Googling friends and acquaintances is a way of catching up with people with who you may not be in regular contact. Dr. Yasmin Ibrahim, a professor of Digital Economy and Culture at the Queen Mary University of London, told Mashable that the digital economy “teases out…the inherent curiosity in the human condition,” rendering humans as “trackable entities who can be followed and in some ways surveilled through their virtual presence online”. In other words, rather than call a friend to catch up, people may simply Google them to get updates. 

Dating

A study from JDP asked people if they research their dates before meeting them. 

Do you research people before going on dates?

Always

38%

Rarely

12%

Usually

23%

Never

11%

Sometimes

16%

As you can see, the majority of people, 61 percent, always or usually research people before going out on dates, making the search results important for forming romantic relationships. 

Employment

Similarly, over half of employers have found content on social media that caused them not to hire a candidate. Moreover, 70 percent of employers use social networking sites to research job candidates, and an additional 48 percent use social media to check up with current employees. Subsequently, 34 percent of employers have reprimanded or fired employees based on the online content they found, so making sure that your Google search results are clean is also essential for your professional life. 

What Does My Google Search Say About Me?

As your Google search results can affect who you’re friends with, who you date and where you work, Googling yourself is imperative. If you find compromising social media accounts, inappropriate pictures or personal information compromising your identity, then cleaning up this page is essential. 

Laws Surrounding Data Removal Requests

Laws regarding data removal requests differ state to state, and there’s no federal right to opt-out of data collection or right of deletion. The right of deletion means that the user can request that businesses delete personal information about them posted online in certain conditions. Lawyer and Security.org Chief Editor, Gabe Turner, explains, “The United States…has failed to create a true individual right to privacy. Legally, there is no federal right to erasure as established by the GDPR…[instead], each state must legislate its own laws protecting the privacy of its citizens” He continues, “Interestingly, the protections extended through the Fourth Amendment regarding electronic tracking and privacy have yet to be stretched to include corporate aggregator overreach, consequently, while there are laws in some states establishing the right to protect some personal data, there is no absolute right to erasure under any federal or state law.” Currently, the following 13 states offer their residents the right of deletion:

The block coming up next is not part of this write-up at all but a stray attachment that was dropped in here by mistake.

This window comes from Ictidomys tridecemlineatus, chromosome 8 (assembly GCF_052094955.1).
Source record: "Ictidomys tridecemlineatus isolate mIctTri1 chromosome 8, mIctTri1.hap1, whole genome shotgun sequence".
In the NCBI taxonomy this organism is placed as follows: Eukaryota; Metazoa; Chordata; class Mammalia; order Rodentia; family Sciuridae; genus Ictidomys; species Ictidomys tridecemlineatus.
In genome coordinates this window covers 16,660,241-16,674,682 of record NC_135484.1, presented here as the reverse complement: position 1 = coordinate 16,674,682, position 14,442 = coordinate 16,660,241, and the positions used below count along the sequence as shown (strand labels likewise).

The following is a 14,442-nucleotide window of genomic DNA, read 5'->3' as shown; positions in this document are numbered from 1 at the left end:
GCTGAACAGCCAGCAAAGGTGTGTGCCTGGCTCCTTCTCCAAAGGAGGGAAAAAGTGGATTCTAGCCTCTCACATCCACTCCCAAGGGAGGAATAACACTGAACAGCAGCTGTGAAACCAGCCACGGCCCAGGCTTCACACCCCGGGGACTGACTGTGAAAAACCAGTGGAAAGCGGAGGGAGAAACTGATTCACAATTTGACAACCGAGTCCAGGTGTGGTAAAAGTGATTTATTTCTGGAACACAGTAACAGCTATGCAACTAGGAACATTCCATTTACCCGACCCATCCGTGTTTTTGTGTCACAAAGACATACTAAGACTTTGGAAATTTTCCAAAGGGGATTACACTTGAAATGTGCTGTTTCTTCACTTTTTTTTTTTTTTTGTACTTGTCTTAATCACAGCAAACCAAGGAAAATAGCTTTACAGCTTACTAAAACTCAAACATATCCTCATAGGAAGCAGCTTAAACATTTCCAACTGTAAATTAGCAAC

• Arizona
  • Illinois
  • Maryland
  • Minnesota
  • Nebraska
  • New Hampshire
  • New York
  • Pennsylvania
  • Rhode Island
  • South Carolina
  • Virginia
  • Wisconsin
  • California

As we mentioned earlier, California has the strongest data privacy laws. The California Consumer Privacy Act of 2018, for example, gives California residents the right to delete personal information, with some exceptions, as well as the right to opt-out of the sale of their data. However, this act does not apply to publicly available information from federal, state, or local government records such as property records and professional licenses. Again, you may not be able to get public records deleted. 

Recap

If you’re in physical danger, getting rid of your personal information on Google can be life-saving. However, Google won’t follow all deletion requests, so make sure that the page you want to be deleted meets their requirements. Otherwise, contacting the site owner is your best bet. To keep up with your search results automatically, services like DeleteMe are affordable and comprehensive options. If you want to learn more about digital security in general, read about the most common type of fraud by state, the data tech companies have on you, or safety while dating.

Sources

    https://www.whois.net/

    https://search.google.com/search-console/remove-outdated-content?utm_source=wmx&utm_medium=deprecation-pane&utm_content=removals

    https://www.copyright.gov/legislation/dmca.pdf

    https://support.google.com/websearch/troubleshooter/3111061?hl=en#:~:text=Google%20Search%20shows%20information%20gathered,to%20list%20in%20search%20results.

    https://www.sos.ca.gov/business-programs/pi-faqs

    https://mashable.com/article/friendship-ends-google-social-media-searches/

    https://www.jdp.com/blog/study-online-dating-statistics/

    http://press.careerbuilder.com/2018-08-09-More-Than-Half-of-Employers-Have-Found-Content-on-Social-Media-That-Caused-Them-NOT-to-Hire-a-Candidate-According-to-Recent-CareerBuilder-Survey

    https://oag.ca.gov/privacy/ccpa